New Trial for Movie Star Mom on Kid Grab

     BROOKLYN, N.Y. (CN) – A Vietnamese movie star convicted of kidnapping her 4-year-old daughter and taking her to Vietnam will get a new trial because Congress did not define “domestic violence” in the law under which she was charged, a federal judge ruled.
     Just before Christmas 2010, a jury found Huong Thi Kim Ly guilty of international parental kidnapping. The 1993 federal law allowed defendants to argue that they were “fleeing an incidence or pattern of domestic violence” to prove their innocence.
     In his 24-page order, Senior U.S. District Judge Stephen Johnson said that case law had not parsed the phrase “domestic violence” for 18 years.
     Judge Johnson acknowledged that his instructions may have led jurors to overlook Kim Ly’s claims that her husband abused her sexually and emotionally.
     “Obviously, we’re very pleased with the decision,” Kim Ly’s attorney Edward Kratt told Courthouse News. “We were very disappointed with the jury’s verdict.”
     If prosecutors decide to reopen the case, a new jury will hear how a courtship in Vietnam ended years later in a Brooklyn federal courthouse.
     In August 2000, New York City resident Tony Lam says he traveled to Ho Chi Minh City, where he met Kim Ly, a film star from an influential Vietnamese family. They dated a short time before becoming engaged, then moved to Manhattan in January 2001, where they lived on the Lower East Side and in Chinatown.
     Kim Ly became pregnant shortly after she arrived, and the couple got married in Las Vegas on Feb. 6, 2001.
     In October Kim Ly gave birth to a daughter, with whom she fled in November 2005.
     After 2 years of custody battles in New York and Vietnam, Lam met with FBI Agent Timothy Wittman, who arrested Kim Ly after she returned to the United States to renew her permanent resident visa in May 2008.
     Lam and Kim Ly both testified during a 4-day trial in December 2010, and jurors requested both transcripts early in deliberations.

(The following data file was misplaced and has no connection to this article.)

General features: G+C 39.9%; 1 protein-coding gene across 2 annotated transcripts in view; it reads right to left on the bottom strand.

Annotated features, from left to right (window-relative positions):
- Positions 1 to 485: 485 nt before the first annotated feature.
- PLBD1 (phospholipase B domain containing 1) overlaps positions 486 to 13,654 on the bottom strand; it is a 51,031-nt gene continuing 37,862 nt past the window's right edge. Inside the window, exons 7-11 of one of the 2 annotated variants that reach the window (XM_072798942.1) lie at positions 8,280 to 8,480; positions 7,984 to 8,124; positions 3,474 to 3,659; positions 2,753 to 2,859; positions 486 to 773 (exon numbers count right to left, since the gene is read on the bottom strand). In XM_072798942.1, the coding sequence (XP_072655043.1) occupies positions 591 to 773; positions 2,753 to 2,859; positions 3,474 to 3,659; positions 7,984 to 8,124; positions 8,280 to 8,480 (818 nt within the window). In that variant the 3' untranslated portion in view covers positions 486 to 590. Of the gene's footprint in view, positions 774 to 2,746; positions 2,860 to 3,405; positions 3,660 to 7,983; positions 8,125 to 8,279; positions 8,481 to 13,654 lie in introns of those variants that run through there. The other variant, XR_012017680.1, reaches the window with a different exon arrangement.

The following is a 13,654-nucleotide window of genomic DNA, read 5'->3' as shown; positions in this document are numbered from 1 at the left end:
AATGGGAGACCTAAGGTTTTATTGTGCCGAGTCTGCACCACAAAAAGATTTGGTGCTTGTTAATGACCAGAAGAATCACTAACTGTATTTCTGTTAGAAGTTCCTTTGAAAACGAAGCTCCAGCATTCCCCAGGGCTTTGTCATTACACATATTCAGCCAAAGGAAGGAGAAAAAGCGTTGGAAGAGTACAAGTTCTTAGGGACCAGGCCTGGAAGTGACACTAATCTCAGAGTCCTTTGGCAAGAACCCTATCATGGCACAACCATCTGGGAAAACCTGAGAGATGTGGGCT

When jurors asked Judge Johnson to define “domestic violence,” he replied: “Ladies and gentlemen, we are dealing with a statute that was passed by Congress, and that is 18 USC Section 1204, and when Congress passed this law they mentioned the term domestic violence but they never defined what domestic violence was. There is no case law on what is domestic violence so you have to use your common sense, what you think domestic violence is. OK?”
     With the holidays approaching, jurors wrote a note saying they were deadlocked after day one. The judge told them to get back to work.
     “Ladies and gentlemen, we have been on trial for 4 days,” Johnson said, according to court transcripts. “Everybody has worked hard, the prosecution, the defense – you’ve only had it for a day and a half. I’m asking you to go back and just try again. Kick it around.”
     They adjourned early that day, and the judge joked, “finish your Christmas shopping and spend a lot of money.”
     The next day, Dec. 16, 2010, jurors returned a guilty verdict.
     After they left, Judge Johnson told the lawyers: “I’ll tell you that I have grave reservations about the decision, but I respect what the jury has done,” according to transcripts.
     Kim Ly faced up to 3 years in prison, but her sentencing was postponed pending her motion for acquittal or a new trial.
     On Friday (July 22), Judge Johnson ordered a new trial because of the vagueness of his definition of “domestic violence.”
     “According to the government, the ordinary meaning of ‘domestic violence’ requires the court to separate the two terms: ‘domestic,’ involving the members of the same family or household, and ‘violence,’ the use of physical force. But that is not the only definition,” Johnson wrote in his order for a new trial.
     Citing “Black’s Law Dictionary,” Johnson continued, “For example, domestic violence is also defined as ‘the creation of a reasonable fear that physical injury or harm will be inflicted, by a parent or a member or former member of a child’s household, against a child or against another member of the household.'” (Emphasis in original.)
     He added, “Defendant’s proposed definition of emotional, sexual, or physical violence encompassed the broad definition of domestic violence and, therefore, was legally correct.”
     Kratt, Kim Ly’s attorney, said it was “pretty surprising” to find that the term is still undefined.
     “The government argues that violence is violence,” Kratt said. “I argued, based on my experience, that it’s clearly more complicated than that.”
     Kratt said Kim Ly’s electronic monitoring was lifted on Friday.

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